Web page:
Among the more than 16,200 condo units in new buildings completed in New York City since 2013, one in four remain unsold, or roughly 4,100 apartments – most of them in luxury buildings, according to a new analysis by the listing website StreetEasy.
“I think we’re being really conservative,” Grant Long, the website’s senior economist, tells the New York Times. He notes that the study looked specifically at ground-up new construction that has begun to close contracts. Sales in buildings converted to condos, a relatively small segment, were not counted. And there are thousands more units in under-construction buildings that have not begun closings but suffer from the same market dynamics. Namely: too many apartments and too few buyers.
Weirdly, projects have not stalled as they did in the post-recession market of 2008, and new buildings keep punching into the sky. But there are signs that some developers are beginning to wake up and smell the coffee. The prices at several new towers have been reduced, either directly or through concessions such as waived common charges and transfer taxes, and some may soon be forced to cut deeper. Tactics from past cycles could also be making a comeback: bulk sales of unsold units to investors, condominiums converting to rentals en masse, and multimillion-dollar “rent-to-own” options for sprawling apartments.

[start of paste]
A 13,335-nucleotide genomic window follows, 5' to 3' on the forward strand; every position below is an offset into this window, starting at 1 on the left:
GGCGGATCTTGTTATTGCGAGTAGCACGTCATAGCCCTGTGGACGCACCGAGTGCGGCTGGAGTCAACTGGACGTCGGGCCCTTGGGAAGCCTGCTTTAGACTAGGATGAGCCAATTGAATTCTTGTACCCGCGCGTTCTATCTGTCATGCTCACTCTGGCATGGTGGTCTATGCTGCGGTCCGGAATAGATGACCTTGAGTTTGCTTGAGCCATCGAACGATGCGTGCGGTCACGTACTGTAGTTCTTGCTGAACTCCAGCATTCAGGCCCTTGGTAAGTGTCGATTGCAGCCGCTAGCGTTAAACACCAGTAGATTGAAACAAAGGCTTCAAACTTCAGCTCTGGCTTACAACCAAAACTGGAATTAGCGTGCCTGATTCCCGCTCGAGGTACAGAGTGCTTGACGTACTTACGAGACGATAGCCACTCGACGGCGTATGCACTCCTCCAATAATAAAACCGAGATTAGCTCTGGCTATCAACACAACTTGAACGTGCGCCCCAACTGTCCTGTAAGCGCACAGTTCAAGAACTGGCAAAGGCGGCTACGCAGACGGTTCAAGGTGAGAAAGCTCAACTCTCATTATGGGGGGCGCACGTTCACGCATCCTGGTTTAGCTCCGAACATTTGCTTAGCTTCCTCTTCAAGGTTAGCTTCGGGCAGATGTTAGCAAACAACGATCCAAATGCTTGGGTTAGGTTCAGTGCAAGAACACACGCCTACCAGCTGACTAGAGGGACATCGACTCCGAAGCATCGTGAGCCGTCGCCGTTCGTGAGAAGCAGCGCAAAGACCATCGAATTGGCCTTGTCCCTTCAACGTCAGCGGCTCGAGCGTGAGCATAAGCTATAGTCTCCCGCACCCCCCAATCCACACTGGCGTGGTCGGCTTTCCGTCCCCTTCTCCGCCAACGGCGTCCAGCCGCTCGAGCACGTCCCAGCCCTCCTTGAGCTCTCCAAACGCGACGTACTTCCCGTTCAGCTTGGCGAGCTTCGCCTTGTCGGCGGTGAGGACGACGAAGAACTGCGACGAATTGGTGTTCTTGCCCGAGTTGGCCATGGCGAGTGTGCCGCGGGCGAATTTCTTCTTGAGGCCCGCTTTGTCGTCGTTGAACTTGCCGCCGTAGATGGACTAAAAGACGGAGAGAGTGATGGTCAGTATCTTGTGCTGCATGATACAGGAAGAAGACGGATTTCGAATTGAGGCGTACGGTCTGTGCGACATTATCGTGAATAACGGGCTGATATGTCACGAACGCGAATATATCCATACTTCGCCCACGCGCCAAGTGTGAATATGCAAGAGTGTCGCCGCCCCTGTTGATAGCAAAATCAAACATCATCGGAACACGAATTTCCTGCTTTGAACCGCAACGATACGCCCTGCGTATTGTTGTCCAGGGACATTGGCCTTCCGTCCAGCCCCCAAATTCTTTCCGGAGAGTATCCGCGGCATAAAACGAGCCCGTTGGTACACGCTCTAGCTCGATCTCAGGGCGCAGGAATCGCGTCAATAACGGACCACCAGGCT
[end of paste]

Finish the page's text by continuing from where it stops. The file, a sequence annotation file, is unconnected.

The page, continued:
Conversely, economic realities have forced an “own-to-rent” strategy on some unfortunate new unit-owners. A growing share of condos sold in recent years have been quietly re-listed as rentals by investors who bought them and are reluctant to put them back on the saturated market. Of the 12,133 new condos sold between January 2013 and August 2019, a stunning 38 percent have appeared on StreetEasy as rentals.
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